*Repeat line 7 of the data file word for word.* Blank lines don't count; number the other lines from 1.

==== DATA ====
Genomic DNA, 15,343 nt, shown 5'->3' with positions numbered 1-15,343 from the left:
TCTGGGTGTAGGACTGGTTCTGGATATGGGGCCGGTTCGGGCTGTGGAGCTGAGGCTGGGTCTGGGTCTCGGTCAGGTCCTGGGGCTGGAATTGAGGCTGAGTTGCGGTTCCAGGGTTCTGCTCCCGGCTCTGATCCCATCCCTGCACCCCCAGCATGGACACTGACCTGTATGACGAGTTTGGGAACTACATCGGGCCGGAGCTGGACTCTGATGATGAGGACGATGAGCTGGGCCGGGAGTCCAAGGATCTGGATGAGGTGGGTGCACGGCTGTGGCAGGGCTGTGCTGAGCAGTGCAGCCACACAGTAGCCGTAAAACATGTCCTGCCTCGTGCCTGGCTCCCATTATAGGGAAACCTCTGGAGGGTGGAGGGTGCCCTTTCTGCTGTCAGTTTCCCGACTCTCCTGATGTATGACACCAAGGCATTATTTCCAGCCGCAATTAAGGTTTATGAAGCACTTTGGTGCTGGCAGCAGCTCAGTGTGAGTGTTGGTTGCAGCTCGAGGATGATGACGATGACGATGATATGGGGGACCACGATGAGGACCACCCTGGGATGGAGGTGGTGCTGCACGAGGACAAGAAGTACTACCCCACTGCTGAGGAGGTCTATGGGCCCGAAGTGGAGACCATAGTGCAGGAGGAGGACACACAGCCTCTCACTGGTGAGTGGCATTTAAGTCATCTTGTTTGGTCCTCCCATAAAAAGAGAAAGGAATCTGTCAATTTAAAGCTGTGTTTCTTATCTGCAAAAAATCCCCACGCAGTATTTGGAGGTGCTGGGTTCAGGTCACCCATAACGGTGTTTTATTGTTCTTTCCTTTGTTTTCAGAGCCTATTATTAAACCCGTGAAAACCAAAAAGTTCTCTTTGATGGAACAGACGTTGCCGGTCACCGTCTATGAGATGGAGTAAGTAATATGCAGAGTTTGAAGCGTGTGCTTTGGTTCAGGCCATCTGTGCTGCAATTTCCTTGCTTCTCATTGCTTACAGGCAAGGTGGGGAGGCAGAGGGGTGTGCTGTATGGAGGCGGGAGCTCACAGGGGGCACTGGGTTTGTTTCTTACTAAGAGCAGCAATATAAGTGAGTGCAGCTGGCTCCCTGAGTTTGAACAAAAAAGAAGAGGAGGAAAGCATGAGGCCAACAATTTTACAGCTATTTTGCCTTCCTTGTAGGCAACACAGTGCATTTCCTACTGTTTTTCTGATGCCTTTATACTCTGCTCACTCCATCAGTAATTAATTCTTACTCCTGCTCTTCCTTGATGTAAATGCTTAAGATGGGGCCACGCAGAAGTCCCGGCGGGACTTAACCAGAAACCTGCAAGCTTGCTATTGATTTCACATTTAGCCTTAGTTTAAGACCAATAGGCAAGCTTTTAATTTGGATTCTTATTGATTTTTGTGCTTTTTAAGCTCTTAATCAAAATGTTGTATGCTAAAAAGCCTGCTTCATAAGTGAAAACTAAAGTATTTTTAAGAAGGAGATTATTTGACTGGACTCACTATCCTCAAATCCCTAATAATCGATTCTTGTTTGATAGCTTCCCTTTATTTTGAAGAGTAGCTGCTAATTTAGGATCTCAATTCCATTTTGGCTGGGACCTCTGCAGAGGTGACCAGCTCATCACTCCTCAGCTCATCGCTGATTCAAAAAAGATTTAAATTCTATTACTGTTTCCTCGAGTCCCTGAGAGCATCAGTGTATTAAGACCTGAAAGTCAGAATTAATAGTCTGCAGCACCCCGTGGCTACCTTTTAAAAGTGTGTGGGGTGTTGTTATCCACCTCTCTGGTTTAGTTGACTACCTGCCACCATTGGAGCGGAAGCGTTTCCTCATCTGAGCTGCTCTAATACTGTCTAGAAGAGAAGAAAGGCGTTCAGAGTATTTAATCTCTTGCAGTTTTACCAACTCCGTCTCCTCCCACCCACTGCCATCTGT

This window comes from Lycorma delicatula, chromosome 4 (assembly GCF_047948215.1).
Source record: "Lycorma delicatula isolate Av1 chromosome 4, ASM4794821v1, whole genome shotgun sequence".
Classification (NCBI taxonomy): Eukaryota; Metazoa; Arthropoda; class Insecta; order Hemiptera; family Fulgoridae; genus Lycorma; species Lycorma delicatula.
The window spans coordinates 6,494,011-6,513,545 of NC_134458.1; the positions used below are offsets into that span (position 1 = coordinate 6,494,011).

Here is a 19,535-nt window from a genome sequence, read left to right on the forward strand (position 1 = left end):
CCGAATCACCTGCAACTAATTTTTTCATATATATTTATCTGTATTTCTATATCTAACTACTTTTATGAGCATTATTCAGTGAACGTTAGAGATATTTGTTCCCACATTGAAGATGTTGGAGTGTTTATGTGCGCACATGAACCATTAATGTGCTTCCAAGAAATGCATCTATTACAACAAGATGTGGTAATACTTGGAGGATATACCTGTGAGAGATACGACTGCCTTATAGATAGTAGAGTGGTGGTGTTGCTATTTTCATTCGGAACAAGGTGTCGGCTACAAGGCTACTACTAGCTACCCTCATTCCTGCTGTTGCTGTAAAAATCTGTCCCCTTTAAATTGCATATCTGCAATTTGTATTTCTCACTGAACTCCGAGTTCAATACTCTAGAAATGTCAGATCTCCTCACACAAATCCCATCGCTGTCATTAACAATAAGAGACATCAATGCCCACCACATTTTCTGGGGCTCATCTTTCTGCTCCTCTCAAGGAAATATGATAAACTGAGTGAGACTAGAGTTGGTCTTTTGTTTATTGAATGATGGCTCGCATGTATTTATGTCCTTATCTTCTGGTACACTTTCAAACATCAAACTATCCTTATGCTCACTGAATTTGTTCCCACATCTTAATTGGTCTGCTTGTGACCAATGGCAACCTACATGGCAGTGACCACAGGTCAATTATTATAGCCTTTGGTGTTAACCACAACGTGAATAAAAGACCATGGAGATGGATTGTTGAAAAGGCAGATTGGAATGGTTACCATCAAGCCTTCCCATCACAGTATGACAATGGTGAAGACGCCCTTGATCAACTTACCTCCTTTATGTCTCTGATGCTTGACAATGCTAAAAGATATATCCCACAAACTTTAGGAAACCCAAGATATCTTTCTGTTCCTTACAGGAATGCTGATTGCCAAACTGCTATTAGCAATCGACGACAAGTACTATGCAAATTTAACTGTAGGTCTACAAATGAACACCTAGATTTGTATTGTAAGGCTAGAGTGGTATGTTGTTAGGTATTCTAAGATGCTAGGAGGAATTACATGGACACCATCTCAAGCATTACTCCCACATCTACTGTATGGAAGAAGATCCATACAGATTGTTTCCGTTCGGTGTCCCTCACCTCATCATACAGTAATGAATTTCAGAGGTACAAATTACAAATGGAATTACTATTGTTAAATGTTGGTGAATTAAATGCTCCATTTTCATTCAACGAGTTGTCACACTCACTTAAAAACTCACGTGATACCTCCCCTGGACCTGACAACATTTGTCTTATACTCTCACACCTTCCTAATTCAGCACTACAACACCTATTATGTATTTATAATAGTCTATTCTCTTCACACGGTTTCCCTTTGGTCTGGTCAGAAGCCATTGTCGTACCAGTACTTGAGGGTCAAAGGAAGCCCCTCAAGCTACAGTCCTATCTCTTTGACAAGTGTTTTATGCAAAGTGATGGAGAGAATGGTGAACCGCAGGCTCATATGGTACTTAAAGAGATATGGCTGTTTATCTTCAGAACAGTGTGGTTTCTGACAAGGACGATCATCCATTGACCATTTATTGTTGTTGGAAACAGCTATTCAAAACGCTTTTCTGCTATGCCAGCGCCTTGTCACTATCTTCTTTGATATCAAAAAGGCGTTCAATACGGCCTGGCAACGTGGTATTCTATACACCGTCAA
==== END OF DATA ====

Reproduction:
Here is a 19,535-nt window from a genome sequence, read left to right on the forward strand (position 1 = left end):